Managing one’s finances has the ability to affect lives long into adulthood and yet, little is being done to prepare today’s youth to ensure they are financially literate.
Quoting 2018 data from the National Financial Capability Study (NFCS), CNBC reported that a majority of student debt holders did not try to estimate their monthly payments in advance, while about half of student debt holders are concerned about being able to pay off their loans.
The report added that 42 percent have been late with a payment at least once in the past year, up slightly from 37 percent in 2015.
The problem is not unique to the US, with students from other countries, including Australia, also reporting low financial literacy.
Starting them young
— Viv ☕️ (@ViviFriedgut) February 20, 2019
In the US, a bill being considered by West Virginia lawmakers would add financial literacy as a requirement for high school graduation, reported 13WOWK.
High school graduate Christian McCormick said he is thankful for the education he received but wishes he’d learned more about real-world financial literacy.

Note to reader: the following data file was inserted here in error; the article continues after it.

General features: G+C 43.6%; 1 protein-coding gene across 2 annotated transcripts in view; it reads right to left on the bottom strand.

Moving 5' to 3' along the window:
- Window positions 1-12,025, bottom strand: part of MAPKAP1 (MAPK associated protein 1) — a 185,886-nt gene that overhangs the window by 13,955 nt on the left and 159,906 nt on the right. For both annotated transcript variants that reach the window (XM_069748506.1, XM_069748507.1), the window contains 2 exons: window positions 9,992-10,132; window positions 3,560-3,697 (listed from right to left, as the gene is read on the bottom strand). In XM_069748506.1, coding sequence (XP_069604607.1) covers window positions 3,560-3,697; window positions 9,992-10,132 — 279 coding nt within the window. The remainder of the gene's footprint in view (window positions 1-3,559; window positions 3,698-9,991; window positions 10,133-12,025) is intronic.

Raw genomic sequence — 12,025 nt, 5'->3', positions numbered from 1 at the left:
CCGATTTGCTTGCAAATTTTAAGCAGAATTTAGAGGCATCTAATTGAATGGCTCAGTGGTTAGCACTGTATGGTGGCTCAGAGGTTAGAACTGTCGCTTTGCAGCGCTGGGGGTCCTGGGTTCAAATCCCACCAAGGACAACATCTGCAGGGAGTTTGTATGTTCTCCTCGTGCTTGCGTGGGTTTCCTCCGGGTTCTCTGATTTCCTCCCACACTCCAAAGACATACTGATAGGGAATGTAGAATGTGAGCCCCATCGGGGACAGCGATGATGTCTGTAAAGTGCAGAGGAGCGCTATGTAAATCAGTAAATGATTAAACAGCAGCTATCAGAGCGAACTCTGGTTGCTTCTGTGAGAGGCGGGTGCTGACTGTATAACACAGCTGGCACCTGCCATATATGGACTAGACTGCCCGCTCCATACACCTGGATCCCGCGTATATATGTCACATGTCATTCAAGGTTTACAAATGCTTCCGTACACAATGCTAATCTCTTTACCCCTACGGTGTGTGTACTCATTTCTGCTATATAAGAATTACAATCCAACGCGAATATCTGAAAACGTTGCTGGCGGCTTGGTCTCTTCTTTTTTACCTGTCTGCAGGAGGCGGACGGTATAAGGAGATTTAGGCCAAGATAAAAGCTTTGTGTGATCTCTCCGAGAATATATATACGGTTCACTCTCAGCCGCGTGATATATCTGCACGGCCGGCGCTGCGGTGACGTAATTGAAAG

“I don’t know anything about how to do any of this stuff. And they are expecting me to do this and just go out into the open world and know what I am supposed to do. It is really difficult,” McCormick said to 13WOWK.
House Bill 2775 would require each high school student to complete a one-half credit course of study in personal finance as a requirement for high school graduation. If passed, the requirement would begin in the 2021/22 school year.
Meanwhile, the US Financial Literacy and Education Commission (FLEC) notes that a lack of financial education and financial literacy is common among the student population.
Among their recommendations in their report includes encouraging higher education institutes to engage students in financial literacy and education.
This includes requiring mandatory financial literacy courses, deploying well-trained peer educators, integrating financial literacy into the core curricula and communicating with students about financial topics more than the current requirement of entrance and exit counseling.
The right way forward?
While lawmakers are pushing for financial literacy courses at the high school level, an increasing number of universities are also doing the same by offering students resources on the topic.
For instance, Harvard offers a financial literacy guide to help students arm themselves with the right information. It includes tips on budgeting, in addition to information on credit, savings and investing and taxes, to name a few.
McGill University in Canada offers students a series of workshops on the topic, including budgeting, expense planning, managing debt and investing.